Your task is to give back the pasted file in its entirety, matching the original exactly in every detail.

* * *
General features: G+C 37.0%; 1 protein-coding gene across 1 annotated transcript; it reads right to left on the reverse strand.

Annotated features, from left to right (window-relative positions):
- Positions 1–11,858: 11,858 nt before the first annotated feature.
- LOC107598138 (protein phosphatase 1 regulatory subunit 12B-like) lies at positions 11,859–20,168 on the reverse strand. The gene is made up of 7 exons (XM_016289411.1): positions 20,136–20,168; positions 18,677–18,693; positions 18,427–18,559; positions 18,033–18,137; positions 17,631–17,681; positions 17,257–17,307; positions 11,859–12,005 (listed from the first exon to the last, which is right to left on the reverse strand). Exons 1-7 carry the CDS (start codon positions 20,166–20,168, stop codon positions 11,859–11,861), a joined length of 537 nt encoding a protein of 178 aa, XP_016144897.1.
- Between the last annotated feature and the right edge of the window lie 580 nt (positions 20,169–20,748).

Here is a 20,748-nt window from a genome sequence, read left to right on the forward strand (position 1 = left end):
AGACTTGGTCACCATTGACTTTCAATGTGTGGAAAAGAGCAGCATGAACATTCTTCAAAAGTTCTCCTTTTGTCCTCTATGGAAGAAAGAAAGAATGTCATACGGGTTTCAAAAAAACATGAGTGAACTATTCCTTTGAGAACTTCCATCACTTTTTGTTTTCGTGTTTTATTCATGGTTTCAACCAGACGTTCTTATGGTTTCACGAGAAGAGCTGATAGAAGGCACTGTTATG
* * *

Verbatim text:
General features: G+C 37.0%; 1 protein-coding gene across 1 annotated transcript; it reads right to left on the reverse strand.

Annotated features, from left to right (window-relative positions):
- Positions 1–11,858: 11,858 nt before the first annotated feature.
- LOC107598138 (protein phosphatase 1 regulatory subunit 12B-like) lies at positions 11,859–20,168 on the reverse strand. The gene is made up of 7 exons (XM_016289411.1): positions 20,136–20,168; positions 18,677–18,693; positions 18,427–18,559; positions 18,033–18,137; positions 17,631–17,681; positions 17,257–17,307; positions 11,859–12,005 (listed from the first exon to the last, which is right to left on the reverse strand). Exons 1-7 carry the CDS (start codon positions 20,166–20,168, stop codon positions 11,859–11,861), a joined length of 537 nt encoding a protein of 178 aa, XP_016144897.1.
- Between the last annotated feature and the right edge of the window lie 580 nt (positions 20,169–20,748).

Here is a 20,748-nt window from a genome sequence, read left to right on the forward strand (position 1 = left end):
AGACTTGGTCACCATTGACTTTCAATGTGTGGAAAAGAGCAGCATGAACATTCTTCAAAAGTTCTCCTTTTGTCCTCTATGGAAGAAAGAAAGAATGTCATACGGGTTTCAAAAAAACATGAGTGAACTATTCCTTTGAGAACTTCCATCACTTTTTGTTTTCGTGTTTTATTCATGGTTTCAACCAGACGTTCTTATGGTTTCACGAGAAGAGCTGATAGAAGGCACTGTTATG